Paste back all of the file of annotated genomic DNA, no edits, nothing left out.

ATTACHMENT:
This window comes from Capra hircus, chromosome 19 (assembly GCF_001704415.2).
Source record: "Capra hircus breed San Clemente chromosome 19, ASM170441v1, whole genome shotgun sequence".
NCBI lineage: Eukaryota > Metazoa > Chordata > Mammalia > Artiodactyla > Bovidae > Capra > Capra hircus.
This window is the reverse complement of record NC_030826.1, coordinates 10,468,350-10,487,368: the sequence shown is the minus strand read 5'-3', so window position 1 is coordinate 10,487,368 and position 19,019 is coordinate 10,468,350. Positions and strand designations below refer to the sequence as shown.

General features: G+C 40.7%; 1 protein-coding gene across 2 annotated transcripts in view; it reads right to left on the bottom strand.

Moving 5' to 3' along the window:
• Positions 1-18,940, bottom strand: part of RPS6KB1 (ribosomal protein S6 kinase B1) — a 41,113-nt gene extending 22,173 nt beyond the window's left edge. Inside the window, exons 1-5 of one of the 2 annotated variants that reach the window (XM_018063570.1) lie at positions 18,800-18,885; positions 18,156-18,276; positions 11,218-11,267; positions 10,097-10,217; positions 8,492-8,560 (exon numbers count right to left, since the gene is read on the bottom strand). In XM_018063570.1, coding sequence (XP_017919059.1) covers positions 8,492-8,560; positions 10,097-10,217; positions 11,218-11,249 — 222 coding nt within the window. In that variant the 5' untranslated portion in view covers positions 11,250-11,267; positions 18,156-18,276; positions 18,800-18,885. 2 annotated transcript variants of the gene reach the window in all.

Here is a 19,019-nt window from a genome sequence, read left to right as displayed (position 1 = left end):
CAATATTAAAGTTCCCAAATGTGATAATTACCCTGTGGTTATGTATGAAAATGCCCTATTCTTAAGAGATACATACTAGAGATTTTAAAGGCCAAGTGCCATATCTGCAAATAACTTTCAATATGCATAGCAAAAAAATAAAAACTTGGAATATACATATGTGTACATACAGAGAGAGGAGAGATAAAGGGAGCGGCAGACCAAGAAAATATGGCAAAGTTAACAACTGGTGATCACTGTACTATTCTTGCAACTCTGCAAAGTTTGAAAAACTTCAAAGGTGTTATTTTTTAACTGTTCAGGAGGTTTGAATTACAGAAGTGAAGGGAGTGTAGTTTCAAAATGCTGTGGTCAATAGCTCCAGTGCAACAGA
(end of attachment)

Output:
This window comes from Capra hircus, chromosome 19 (assembly GCF_001704415.2).
Source record: "Capra hircus breed San Clemente chromosome 19, ASM170441v1, whole genome shotgun sequence".
NCBI lineage: Eukaryota > Metazoa > Chordata > Mammalia > Artiodactyla > Bovidae > Capra > Capra hircus.
This window is the reverse complement of record NC_030826.1, coordinates 10,468,350-10,487,368: the sequence shown is the minus strand read 5'-3', so window position 1 is coordinate 10,487,368 and position 19,019 is coordinate 10,468,350. Positions and strand designations below refer to the sequence as shown.

General features: G+C 40.7%; 1 protein-coding gene across 2 annotated transcripts in view; it reads right to left on the bottom strand.

Moving 5' to 3' along the window:
• Positions 1-18,940, bottom strand: part of RPS6KB1 (ribosomal protein S6 kinase B1) — a 41,113-nt gene extending 22,173 nt beyond the window's left edge. Inside the window, exons 1-5 of one of the 2 annotated variants that reach the window (XM_018063570.1) lie at positions 18,800-18,885; positions 18,156-18,276; positions 11,218-11,267; positions 10,097-10,217; positions 8,492-8,560 (exon numbers count right to left, since the gene is read on the bottom strand). In XM_018063570.1, coding sequence (XP_017919059.1) covers positions 8,492-8,560; positions 10,097-10,217; positions 11,218-11,249 — 222 coding nt within the window. In that variant the 5' untranslated portion in view covers positions 11,250-11,267; positions 18,156-18,276; positions 18,800-18,885. 2 annotated transcript variants of the gene reach the window in all.

Here is a 19,019-nt window from a genome sequence, read left to right as displayed (position 1 = left end):
CAATATTAAAGTTCCCAAATGTGATAATTACCCTGTGGTTATGTATGAAAATGCCCTATTCTTAAGAGATACATACTAGAGATTTTAAAGGCCAAGTGCCATATCTGCAAATAACTTTCAATATGCATAGCAAAAAAATAAAAACTTGGAATATACATATGTGTACATACAGAGAGAGGAGAGATAAAGGGAGCGGCAGACCAAGAAAATATGGCAAAGTTAACAACTGGTGATCACTGTACTATTCTTGCAACTCTGCAAAGTTTGAAAAACTTCAAAGGTGTTATTTTTTAACTGTTCAGGAGGTTTGAATTACAGAAGTGAAGGGAGTGTAGTTTCAAAATGCTGTGGTCAATAGCTCCAGTGCAACAGA